Teachers include actor Alec Baldwin shooting in lesson plans

   In the aftermath of the fatal shooting on the set of upcoming film Rust, teachers are incorporating the real-life event into their classrooms.

    On October 21, 2021, Alec Baldwin discharged a prop firearm while filming on the set of Rust. Halyna Hutchins and Joel Souza were both struck by projectiles from the firearm. Hutchins was taken by helicopter to the University of New Mexico Hospital, where she was pronounced dead. Souza was taken by ambulance to CHRISTUS St. Vincent Regional Medical Center, from which he was later released. 

   While not every class is meant to be inclusive of current happenings, there are some that touch on such issues. 

   “I, usually, will do it as a bellringer,” said Mr. Jeffrey Barabasz, who teaches Introduction to Criminal Justice and Crime Scene Investigation classes. “I like starting my classes with something current that’s going on, and it doesn’t get more current than this.”

   Mr. Barabasz is a former Rockford Police Officer and was a member of the police force for 25 years. His experience as a police officer gives him a unique perspective on the incident.

   “Just because he [Alec Baldwin] was the one who pulled the trigger, does not necessarily mean he was the one at fault,” said Mr. Barabasz. “Him, being the big actor, he should be able to trust the people that were giving him the weapon.”

   Ms. Sarah Verona teaches Technical Theatre, and believes that the stresses surrounding the incident were its cause.

   “You can only be pushed so far, for so long, in different ways and circumstances,” said Ms. Verona. “I could definitely see that being the case with the Alec Baldwin situation.”

   While the theatre department may not be dealing with live ammunition, they still have many safety precautions as they work on productions. Ms. Verona covers the different precautions necessary for students who will be working with scenery, ladders, power tools, lighting, and the catwalk above the auditorium.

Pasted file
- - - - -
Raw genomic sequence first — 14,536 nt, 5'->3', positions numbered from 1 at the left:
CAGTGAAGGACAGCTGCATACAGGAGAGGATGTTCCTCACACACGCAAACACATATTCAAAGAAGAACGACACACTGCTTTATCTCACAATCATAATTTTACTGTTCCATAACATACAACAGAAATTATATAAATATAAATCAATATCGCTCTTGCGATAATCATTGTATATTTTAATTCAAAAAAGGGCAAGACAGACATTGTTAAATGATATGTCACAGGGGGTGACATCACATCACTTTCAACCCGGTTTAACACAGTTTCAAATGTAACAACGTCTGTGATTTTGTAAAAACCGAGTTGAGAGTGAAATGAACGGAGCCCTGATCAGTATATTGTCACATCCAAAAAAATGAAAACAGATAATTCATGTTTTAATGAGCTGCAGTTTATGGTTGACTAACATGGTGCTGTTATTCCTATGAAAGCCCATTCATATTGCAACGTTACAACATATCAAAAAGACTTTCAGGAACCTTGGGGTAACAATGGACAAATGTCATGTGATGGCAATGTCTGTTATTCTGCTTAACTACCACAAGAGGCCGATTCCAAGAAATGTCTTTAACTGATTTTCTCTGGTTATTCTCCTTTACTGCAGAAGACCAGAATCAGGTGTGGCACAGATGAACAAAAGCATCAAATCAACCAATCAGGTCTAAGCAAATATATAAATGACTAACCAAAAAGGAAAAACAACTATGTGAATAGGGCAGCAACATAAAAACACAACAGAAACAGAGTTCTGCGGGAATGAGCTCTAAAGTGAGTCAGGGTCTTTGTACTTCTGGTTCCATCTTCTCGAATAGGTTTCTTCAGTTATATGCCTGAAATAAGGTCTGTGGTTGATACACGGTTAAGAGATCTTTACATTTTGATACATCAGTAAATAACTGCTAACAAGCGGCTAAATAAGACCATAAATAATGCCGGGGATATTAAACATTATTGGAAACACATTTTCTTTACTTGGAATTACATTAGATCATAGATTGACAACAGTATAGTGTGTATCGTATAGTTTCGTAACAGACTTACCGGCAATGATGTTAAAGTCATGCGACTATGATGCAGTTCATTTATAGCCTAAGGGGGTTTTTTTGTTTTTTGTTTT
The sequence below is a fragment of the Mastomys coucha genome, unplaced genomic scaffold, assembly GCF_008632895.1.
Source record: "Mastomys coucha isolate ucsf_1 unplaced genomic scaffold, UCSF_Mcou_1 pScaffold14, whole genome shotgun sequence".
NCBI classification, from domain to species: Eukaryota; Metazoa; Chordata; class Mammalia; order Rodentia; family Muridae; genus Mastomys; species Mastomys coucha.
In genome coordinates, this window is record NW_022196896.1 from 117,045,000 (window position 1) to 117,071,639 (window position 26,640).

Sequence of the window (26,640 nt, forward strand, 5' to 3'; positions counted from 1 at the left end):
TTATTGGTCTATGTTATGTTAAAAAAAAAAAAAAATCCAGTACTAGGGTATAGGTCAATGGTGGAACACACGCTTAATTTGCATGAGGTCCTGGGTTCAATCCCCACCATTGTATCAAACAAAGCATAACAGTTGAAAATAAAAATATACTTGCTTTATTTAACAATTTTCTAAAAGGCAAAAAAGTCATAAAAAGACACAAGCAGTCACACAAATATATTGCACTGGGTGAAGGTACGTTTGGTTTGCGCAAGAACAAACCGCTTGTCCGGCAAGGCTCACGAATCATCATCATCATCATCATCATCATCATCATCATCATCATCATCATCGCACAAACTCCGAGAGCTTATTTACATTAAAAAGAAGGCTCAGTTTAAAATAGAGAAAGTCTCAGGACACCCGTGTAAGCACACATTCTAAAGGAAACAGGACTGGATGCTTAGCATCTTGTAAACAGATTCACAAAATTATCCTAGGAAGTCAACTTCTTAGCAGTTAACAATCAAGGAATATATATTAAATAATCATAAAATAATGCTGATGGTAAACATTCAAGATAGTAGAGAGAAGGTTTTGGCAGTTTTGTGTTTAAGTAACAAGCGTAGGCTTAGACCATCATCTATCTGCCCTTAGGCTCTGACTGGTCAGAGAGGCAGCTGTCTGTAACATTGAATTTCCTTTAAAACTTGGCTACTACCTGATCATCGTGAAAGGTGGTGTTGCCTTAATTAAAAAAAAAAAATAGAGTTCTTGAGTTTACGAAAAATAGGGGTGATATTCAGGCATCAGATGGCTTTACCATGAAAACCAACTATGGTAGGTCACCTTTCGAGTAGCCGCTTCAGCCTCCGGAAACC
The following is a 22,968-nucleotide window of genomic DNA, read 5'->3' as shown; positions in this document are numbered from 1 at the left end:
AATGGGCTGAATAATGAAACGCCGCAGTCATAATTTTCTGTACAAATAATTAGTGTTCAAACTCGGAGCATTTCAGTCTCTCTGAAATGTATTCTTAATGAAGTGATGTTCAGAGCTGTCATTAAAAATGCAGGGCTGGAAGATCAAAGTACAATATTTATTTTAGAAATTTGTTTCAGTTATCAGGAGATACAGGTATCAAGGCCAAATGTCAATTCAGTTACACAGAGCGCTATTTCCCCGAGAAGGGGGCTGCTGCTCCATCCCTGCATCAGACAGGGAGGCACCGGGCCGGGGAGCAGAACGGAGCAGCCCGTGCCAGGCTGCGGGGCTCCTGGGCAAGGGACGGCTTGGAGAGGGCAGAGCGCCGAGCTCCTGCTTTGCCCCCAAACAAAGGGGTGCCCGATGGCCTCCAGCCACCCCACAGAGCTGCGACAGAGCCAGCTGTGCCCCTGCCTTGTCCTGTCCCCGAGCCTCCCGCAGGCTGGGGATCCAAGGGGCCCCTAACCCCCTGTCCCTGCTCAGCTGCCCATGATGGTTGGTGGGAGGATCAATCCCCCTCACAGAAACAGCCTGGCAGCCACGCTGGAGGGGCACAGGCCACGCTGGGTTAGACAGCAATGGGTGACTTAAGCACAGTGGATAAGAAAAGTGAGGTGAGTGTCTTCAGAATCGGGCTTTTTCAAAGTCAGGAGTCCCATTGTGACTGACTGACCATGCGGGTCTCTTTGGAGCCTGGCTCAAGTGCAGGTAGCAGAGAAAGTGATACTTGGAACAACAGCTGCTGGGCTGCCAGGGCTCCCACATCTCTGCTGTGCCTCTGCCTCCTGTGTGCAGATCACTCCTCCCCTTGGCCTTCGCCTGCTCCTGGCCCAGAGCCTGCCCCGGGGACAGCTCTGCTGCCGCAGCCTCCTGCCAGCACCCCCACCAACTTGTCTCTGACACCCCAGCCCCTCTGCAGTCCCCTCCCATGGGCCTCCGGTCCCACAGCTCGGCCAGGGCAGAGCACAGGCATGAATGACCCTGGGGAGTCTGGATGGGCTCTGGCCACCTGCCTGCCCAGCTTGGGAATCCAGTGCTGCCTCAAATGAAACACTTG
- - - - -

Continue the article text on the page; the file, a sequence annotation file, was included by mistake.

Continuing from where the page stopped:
“Anytime there’s the elements where you could fall, you could get hurt, you could cut something,” said Ms. Verona. “We definitely want students to be prepared so those circumstances don’t happen.”

   Instead of theatre safety, Mr. Barabasz talks about gun safety with his students.

   “One of my students actually said, ‘You never pull the trigger, or you never have your finger on the trigger unless you plan on using it.’ She is absolutely right… but kids don’t know that,” said Mr. Barabasz. “That’s one of the other things to educate is, if you come across a gun, don’t play with it because you don’t know if it’s real or not.”

   Mr. Barabasz does not shy away from sensitive situations, such as this one, and instead tries to “keep it real” in his classroom. 

   “If someone brings it up, we’ll always talk about it. I mean, that’s the thing about my class, which is cool,” said Mr. Barabasz. “If somebody brings up a real issue, I have no problem talking about it.”

   Regardless of the classes they teach, both Ms. Verona and Mr. Barabasz educate their students about the safety precautions, among other skills, necessary to succeed in their classes, as well as in the world. 

   “Theatre is all about people, and sharing with people, and educating people,” said Ms. Verona. “I don’t think that’s just reserved for the acting end. I think it can fit in the tech theatre end as well.”